The entire set is based around an over sized replica of a nude woman in the middle of what I assume to be a heart attack (based on the video into). This replica towers above the singers and is made to open and create the illusion of different settings--a leg turns into a kitchen, the nipples open like the doorways to secret passages. And the costumes are delightful: two women whose skin has been peeled off to reveal their muscles, a foppish prince, a male masochist in women's lingerie, a female sadist with her breasts and other areas "exposed." Quite delightful. Here's the link for your viewing pleasure:
After this opera finished, I decided to watch at least part of another. I wouldn't consider myself an opera buff, but I do enjoy the break from purely instrumental music from time to time. So, I browsed through the suggested videos down the right side of my iPad screen and came across a production of Wagner's Parsifal. Having never seen a Wagner opera outside of the Ring cycle, I thought this would be a nice choice.
The (non-operatic) plot thickens...
During the overture, I decided to entertain myself like any sensible person would--by taking a peak at the comments section. I found comments which were so incredibly negative toward the modern production, I felt personally offended. Many of the comments immediately discarded the production as "trash" or an "abomination to Wagner's name" simply because the director changed the setting. Now, not being too hip on the plot of the opera, I cannot claim to agree with them. My issue comes with the immediate denunciation of a new interpretation. I understand that Wagner wrote very specific notes pertaining to the environment of the opera, but why can these not be adapted to reflect a different era of human history? Can a medieval tale not be adapted into a late 19-century experience?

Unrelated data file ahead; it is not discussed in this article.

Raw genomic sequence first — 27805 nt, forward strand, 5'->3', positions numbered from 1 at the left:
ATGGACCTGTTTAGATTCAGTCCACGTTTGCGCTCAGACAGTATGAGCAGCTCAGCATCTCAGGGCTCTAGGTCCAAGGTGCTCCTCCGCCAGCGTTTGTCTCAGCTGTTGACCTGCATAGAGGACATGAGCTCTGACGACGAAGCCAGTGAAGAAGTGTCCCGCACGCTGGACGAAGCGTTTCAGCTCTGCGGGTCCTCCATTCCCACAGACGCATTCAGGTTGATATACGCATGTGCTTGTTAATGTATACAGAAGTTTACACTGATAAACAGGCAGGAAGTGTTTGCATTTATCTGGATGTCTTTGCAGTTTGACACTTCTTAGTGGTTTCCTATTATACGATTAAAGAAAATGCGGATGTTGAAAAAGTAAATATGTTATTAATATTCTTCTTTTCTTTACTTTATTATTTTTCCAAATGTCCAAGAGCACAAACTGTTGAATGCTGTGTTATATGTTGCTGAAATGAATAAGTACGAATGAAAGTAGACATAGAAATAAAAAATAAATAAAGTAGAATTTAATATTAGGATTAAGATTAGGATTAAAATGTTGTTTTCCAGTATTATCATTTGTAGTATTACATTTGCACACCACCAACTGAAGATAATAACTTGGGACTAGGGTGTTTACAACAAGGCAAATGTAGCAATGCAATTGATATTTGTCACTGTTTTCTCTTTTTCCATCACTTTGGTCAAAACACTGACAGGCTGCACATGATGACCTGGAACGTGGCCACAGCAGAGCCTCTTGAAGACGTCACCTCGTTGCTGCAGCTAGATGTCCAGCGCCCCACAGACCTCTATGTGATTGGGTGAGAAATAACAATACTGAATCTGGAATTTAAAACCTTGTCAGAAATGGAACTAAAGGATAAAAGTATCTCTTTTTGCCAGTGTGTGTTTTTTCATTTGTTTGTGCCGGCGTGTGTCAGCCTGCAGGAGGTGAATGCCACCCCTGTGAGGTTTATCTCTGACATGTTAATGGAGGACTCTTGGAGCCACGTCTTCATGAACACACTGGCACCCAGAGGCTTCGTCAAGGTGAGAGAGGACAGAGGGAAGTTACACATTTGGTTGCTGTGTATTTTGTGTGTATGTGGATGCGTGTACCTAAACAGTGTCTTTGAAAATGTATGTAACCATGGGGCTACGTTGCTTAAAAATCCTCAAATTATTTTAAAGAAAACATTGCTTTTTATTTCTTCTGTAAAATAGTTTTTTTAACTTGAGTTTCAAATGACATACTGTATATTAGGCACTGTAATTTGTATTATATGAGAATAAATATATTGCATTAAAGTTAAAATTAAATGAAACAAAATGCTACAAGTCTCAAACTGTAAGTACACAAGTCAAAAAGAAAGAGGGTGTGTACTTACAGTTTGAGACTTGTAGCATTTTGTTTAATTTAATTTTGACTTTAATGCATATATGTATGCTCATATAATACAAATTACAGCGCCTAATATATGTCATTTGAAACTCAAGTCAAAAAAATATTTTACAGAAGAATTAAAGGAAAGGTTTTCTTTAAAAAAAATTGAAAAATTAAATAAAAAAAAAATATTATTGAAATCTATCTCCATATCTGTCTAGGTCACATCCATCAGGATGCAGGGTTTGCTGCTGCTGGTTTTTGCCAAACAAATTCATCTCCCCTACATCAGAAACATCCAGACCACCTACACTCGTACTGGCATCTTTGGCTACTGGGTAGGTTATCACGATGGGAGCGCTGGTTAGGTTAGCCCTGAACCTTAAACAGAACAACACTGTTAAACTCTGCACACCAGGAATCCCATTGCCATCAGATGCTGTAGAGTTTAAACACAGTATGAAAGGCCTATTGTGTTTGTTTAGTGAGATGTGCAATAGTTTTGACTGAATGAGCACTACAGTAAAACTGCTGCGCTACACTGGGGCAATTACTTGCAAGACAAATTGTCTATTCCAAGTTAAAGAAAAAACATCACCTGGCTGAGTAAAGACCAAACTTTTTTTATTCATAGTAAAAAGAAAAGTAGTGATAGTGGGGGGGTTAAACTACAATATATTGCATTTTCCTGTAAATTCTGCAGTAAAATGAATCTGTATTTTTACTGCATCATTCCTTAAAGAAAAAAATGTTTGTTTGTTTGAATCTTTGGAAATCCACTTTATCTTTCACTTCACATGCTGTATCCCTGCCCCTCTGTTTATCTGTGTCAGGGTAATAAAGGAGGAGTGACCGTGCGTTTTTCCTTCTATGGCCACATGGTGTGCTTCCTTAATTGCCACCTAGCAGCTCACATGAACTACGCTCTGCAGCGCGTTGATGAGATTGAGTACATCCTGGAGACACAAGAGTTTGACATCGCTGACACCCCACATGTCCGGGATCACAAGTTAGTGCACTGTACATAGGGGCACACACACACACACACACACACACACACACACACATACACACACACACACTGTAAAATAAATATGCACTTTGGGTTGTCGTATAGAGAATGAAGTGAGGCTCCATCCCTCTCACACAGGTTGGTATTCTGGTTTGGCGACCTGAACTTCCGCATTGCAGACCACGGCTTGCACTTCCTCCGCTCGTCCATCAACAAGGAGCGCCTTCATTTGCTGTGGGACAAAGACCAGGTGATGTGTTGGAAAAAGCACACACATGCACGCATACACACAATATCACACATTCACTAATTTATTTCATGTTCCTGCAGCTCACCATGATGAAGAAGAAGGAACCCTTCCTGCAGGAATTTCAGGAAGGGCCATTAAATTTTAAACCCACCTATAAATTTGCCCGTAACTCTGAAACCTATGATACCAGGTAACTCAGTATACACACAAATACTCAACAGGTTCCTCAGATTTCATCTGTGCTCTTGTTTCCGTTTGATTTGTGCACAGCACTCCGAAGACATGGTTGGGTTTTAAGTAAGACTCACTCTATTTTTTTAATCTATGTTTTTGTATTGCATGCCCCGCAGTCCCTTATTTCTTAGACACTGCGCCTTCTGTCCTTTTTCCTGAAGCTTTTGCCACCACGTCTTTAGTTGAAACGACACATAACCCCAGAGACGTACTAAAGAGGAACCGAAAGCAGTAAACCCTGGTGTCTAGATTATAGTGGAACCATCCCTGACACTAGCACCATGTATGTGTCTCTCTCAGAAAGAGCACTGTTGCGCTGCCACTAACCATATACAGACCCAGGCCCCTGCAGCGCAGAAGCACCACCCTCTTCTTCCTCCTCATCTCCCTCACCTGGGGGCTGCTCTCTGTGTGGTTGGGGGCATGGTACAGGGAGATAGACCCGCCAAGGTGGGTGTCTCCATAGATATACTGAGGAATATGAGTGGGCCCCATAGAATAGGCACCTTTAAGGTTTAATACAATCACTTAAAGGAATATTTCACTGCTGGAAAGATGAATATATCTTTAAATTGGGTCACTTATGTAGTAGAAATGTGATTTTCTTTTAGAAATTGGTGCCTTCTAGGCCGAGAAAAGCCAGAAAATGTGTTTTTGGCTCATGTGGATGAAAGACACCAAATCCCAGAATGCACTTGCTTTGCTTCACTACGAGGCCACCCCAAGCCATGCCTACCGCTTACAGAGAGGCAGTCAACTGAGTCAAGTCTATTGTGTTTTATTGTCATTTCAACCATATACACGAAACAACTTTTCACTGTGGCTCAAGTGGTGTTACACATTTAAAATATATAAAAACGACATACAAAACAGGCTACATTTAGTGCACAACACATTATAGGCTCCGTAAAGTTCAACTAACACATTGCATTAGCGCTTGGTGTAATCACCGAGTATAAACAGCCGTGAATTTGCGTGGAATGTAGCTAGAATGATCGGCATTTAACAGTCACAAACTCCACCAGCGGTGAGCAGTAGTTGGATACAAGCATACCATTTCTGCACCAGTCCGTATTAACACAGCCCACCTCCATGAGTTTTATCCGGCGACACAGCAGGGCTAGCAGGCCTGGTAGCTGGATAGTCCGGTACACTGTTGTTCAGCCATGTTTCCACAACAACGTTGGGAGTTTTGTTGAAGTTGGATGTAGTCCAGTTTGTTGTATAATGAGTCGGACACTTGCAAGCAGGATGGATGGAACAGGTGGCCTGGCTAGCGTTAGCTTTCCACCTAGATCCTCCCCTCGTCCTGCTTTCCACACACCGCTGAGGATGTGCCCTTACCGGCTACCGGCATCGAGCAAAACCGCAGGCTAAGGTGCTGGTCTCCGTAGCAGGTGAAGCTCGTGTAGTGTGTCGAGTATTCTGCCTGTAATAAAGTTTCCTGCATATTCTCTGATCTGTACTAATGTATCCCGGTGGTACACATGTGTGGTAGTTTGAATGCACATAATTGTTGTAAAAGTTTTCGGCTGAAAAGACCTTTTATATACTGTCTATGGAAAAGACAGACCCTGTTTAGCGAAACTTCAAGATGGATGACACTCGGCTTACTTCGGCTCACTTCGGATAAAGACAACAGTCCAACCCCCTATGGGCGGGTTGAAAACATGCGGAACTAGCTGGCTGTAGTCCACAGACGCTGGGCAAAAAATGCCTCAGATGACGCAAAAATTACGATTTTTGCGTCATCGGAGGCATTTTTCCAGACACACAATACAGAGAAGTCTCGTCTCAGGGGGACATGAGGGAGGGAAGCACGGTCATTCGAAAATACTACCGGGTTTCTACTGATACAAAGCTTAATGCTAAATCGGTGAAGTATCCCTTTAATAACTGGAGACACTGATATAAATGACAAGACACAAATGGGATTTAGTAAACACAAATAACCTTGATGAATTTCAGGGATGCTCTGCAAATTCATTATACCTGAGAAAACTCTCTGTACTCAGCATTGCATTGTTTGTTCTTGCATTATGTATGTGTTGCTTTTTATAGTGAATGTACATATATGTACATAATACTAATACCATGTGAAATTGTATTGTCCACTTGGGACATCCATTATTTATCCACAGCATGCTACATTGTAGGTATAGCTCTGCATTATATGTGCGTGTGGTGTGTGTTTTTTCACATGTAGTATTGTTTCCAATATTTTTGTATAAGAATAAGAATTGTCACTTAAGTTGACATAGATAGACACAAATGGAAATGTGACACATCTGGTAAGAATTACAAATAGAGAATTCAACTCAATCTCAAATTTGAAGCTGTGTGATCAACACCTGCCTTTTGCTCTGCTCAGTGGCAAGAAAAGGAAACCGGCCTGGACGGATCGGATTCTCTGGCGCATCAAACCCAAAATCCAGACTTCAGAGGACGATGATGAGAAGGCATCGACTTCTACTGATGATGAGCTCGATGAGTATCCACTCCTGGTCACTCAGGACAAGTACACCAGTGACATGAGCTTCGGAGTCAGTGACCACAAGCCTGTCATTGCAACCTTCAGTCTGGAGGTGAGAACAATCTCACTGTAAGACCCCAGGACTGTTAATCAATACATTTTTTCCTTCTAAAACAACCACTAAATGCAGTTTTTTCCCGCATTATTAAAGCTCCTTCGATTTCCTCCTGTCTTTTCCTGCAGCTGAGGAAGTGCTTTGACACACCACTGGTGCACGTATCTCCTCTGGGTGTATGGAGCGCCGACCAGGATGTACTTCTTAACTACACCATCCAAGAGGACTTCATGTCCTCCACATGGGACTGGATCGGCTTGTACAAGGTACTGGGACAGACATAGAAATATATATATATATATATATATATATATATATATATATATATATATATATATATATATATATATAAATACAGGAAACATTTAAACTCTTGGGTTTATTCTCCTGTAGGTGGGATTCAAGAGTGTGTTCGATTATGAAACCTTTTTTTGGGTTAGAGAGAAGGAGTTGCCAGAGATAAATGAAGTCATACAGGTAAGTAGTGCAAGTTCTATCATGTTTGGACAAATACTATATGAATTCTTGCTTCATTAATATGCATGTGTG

I find that these sticks-in-the-mud tend to be the same sticks that shudder at the thought of listening to anything written after Mahler (and even he stretches the ear for them). It seems all they want are the productions that have made the rounds for many years already--the safe productions they have grown comfortable with--and are frightened of having to accustom themselves to a new way of experiencing the same narrative.
We should forbid art from progressing forward because it's not comfortable.
I rarely do this as YouTube isn't necessarily filled with thoughtful minds, but I became so affected by these comments that I wrote a comment/response to the video. My comments weren't formed as an attack; but, as a reminder that even though new operatic interpretations and productions are valid, we may not agree with them. This does not provide us a reason to insult the many creative minds and artistic talent that all collaborated to create such a wonderful work of art.